Two weeks ago we editorialized that the Newton County Board of Commissioners should show some leadership, define the county's form of government, and identify its true manager. The BOC held a workshop on the topic, but left the meeting without a solution, or even clarity on how Newton County should be led.
The recent loan from Newton County Chairman Keith Ellis on behalf of Newton County to Commissioner J.C. Henderson was a huge problem for our local government.
Thank you John Middleton for your 14 years of service as Newton County's Manager.
Covington has a problem. And a cure.
Newton County Fire Chief Kevin O'Brien, like all firefighters, justly advocates for public CPR training.
We believe Tuesday's Board of Commissioners meeting was the most critical in recent memory, and we applaud the commissioners for their efforts.
Tichelle Florence is a walking, talking miracle - emphasis on walking.
A simple question doesn't have an easy answer. But it should.
Religious and cultural bigotry has been around since, seemingly, the beginning of recorded time.
Sometimes what starts out as a good idea gets hijacked along the way.
Now that school has started back, motorists on many of our county roads are finding their commute time extended because of the band of bright yellow school busses carrying our children to and from their homes and school.
The concept of a working committee to study the 2050 Plan proposal and make recommendations to streamline it seemed until this week to be a workable solution.
Students and teachers returned to the classroom Friday, hopefully taking note of last year's improvements in many testing areas to do even more positive work this school year.
During a Rotary Club of Covington meeting Tuesday, Newton County Chairman Keith Ellis announced that the commissioners are planning to start a citizens' panel consisting of an appointed member by each commissioner and appointees from each city in the county and entities such as the chamber, water and sewage authority and school board.
The New York Times editorial board this past Sunday called for the federal government to legalize marijuana in the United States.
The county is working on a plan officials hope will improve its management structure and streamline reporting.
A great many of us grew up hearing that the mail must always go through: "Neither snow, nor rain, nor heat, nor gloom of night. ..."
Back in July, the Newton County Board of Commissioners voted to raise the millage/property tax rate, a move that allowed the county to collect an additional $1.16 million in property taxes.
On Sunday, we ran a very positive story on new retail plans for Newton County. If you missed it, you can read it at covnews.com.
To tell you the truth, we were taken aback by the sudden appointment of a successor to County Manager John Middleton, who recently announced that he intends to step down at the end of the year.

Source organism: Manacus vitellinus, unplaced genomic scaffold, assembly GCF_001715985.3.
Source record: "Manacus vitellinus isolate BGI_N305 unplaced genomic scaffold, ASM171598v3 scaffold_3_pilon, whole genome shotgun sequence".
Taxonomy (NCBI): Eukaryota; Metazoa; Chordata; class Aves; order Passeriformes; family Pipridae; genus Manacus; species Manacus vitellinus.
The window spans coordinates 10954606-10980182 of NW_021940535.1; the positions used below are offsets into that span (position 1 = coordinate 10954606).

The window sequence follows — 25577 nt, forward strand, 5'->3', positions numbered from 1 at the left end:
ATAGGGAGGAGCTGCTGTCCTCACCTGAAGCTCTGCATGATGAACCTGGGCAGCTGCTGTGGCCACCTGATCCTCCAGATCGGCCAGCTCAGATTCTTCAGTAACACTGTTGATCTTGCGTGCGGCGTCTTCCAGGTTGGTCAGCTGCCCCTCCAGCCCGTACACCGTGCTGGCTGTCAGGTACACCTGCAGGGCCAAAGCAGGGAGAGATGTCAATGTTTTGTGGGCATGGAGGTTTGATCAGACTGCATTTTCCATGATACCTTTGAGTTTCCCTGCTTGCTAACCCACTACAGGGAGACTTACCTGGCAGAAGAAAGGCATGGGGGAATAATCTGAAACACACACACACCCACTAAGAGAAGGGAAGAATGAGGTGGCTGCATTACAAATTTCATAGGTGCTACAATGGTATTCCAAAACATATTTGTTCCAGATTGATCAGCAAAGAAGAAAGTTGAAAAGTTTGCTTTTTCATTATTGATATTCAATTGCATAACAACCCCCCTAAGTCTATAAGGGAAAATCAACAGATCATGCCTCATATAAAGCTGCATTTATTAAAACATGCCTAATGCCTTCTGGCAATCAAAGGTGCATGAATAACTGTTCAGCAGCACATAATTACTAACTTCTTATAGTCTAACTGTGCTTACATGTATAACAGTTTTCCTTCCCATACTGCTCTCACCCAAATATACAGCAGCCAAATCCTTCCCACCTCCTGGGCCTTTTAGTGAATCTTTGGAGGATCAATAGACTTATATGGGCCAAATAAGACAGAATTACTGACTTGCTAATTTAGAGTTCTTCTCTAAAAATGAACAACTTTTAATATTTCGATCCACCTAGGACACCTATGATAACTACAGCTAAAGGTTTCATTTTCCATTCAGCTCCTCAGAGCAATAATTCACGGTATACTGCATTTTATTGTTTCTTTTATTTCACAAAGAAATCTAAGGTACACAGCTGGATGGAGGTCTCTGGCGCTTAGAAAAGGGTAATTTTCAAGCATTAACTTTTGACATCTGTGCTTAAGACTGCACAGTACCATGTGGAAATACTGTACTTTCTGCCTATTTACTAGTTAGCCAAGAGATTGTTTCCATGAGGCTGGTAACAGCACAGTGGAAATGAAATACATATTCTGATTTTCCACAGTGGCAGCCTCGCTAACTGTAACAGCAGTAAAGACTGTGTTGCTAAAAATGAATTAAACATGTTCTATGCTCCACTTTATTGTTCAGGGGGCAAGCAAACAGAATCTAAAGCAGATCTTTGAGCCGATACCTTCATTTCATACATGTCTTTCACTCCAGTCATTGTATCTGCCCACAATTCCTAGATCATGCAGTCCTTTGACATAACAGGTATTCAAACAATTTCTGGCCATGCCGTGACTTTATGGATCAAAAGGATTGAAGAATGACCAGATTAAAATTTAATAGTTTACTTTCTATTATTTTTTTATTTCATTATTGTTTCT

We really have come a long way since the days when Dr. Martin Luther King Jr. brought to the forefront of the American dream the fact that all men are truly created equal.
The hope for change that swept Barack Obama into the Oval Office has resulted in actions of shame.
Everywhere Bill Loeble turns these days, he's being honored, and we're happy to join the chorus.
Dr. Martin Luther King Jr., had he lived, would have been 85 years old this year.
We ran a story this week, taken from a police report, alleging that a man named Qunitterius Hawk allowed a 2-year-old in his care to become intoxicated. The report also stated that after he was confronted by the child's mother, Hawk attacked her.
We are pleased to see, after further investigation, that officials at Newton High School found the right records and now know that Newton High School's graduation rates are indeed up, and, in fact, exceed state averages.
We are seeing more crimes committed by young people than ever in our history. And in many cases, these are not petty crimes; they're felonies that will follow children for the rest of their lives.
Newton County's switch to a county manager form of government in late 2011 was a messy, contentious affair that transferred much of the day-to-day authority and responsibility from the elected county chairman to an appointed county manager.
Whew! It was a cold one last week , so cold that we imagine 50 years from now folks will be talking about how they lived through the big freeze of 2014.
Training is valuable and often required, but we haven't seen any practical reasons presented for the Covington City Council to change the city's travel policy for employees.